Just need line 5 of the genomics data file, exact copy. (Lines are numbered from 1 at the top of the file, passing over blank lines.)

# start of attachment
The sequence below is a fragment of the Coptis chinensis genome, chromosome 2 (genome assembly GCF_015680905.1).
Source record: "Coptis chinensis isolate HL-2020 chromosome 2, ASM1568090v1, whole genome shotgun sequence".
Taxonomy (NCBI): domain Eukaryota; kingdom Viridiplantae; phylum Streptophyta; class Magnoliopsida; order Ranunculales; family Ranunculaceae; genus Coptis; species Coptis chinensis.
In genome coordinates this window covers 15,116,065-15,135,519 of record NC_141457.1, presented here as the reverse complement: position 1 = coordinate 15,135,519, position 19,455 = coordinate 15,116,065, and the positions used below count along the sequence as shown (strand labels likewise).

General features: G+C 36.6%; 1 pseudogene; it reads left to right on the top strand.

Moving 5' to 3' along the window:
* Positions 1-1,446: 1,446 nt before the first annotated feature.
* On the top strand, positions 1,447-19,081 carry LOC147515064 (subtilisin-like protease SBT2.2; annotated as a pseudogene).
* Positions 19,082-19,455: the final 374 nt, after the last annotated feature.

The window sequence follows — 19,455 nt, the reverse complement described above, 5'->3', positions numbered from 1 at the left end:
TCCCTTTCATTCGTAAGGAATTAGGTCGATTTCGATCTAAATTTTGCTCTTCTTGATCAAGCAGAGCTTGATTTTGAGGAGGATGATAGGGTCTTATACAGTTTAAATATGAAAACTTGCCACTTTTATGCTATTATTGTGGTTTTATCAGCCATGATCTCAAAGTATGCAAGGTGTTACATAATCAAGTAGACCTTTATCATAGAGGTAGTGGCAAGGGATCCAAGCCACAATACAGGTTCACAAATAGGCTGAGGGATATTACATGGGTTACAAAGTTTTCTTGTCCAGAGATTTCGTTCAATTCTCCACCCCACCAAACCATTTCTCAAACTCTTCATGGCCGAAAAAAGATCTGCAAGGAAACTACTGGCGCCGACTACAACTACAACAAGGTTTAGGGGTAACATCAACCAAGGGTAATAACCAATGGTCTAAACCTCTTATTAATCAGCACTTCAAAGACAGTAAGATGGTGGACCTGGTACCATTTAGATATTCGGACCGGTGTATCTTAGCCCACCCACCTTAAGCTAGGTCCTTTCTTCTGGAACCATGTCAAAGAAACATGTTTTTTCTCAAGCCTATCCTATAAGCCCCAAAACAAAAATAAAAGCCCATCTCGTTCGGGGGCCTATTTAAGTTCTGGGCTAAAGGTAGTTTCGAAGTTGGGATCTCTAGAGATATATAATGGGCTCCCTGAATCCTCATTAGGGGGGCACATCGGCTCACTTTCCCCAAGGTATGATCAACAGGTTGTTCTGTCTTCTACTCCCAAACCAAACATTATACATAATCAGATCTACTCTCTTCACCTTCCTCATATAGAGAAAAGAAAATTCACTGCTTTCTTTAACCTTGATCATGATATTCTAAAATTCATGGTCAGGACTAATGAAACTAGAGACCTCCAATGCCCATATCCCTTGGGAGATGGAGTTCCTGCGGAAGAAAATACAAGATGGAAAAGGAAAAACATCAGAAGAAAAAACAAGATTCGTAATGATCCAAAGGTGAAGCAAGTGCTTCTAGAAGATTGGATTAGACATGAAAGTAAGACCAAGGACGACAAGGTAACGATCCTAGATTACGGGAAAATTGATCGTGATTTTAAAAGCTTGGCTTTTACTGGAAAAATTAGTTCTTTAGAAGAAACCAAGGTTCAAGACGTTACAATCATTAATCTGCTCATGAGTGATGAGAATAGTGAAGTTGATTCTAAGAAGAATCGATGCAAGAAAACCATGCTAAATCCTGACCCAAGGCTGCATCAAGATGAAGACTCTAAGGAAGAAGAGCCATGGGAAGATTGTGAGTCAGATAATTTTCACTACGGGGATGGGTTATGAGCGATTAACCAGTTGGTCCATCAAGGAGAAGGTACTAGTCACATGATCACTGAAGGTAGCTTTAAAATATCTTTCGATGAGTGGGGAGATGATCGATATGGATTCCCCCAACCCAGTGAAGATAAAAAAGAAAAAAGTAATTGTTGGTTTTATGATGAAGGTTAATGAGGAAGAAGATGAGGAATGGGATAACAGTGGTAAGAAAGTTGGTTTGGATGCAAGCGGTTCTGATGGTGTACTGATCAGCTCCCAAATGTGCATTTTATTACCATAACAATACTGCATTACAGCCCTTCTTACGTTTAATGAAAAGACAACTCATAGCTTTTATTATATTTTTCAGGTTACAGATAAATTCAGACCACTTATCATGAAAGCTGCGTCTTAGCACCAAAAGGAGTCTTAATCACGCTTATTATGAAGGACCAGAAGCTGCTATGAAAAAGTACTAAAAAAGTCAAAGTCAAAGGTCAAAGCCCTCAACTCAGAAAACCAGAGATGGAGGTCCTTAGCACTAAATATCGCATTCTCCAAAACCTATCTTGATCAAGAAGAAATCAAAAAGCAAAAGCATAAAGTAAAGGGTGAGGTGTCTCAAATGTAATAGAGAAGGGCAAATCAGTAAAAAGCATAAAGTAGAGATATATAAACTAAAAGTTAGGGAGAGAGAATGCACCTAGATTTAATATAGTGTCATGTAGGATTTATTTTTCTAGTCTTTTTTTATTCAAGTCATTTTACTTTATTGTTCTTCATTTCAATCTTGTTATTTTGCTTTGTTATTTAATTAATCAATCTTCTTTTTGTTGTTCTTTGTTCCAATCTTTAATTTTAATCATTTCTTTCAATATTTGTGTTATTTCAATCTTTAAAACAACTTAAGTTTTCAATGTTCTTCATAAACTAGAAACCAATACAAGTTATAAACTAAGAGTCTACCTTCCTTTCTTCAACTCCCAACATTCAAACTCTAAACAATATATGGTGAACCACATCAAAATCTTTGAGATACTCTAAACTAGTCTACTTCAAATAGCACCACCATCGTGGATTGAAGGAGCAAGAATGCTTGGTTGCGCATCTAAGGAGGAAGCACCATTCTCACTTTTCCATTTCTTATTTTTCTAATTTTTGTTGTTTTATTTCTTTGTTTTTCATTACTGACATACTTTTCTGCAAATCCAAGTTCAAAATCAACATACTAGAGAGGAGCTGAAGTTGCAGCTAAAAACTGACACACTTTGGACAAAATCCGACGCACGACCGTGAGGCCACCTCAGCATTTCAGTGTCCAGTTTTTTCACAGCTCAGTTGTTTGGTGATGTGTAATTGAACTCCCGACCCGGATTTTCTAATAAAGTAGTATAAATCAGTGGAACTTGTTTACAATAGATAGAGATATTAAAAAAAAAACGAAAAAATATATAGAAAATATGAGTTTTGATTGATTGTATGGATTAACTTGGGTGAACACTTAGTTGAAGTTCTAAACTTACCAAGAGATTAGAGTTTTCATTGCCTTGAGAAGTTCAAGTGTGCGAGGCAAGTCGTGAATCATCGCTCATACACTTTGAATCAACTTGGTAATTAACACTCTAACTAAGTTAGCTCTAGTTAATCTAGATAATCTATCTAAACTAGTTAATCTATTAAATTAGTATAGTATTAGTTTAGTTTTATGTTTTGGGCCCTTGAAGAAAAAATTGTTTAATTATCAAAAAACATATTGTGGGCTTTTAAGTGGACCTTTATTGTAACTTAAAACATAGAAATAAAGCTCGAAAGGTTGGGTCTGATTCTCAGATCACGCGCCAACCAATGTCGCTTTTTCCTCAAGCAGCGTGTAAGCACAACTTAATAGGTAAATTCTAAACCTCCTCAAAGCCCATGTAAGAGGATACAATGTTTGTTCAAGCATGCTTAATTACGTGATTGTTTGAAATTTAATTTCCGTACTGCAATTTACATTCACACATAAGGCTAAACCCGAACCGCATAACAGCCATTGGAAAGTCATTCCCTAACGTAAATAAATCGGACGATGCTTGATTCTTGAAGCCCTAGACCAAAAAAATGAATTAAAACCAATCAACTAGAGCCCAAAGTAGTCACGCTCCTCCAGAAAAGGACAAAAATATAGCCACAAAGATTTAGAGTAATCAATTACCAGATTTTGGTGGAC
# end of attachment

General features: G+C 36.6%; 1 pseudogene; it reads left to right on the top strand.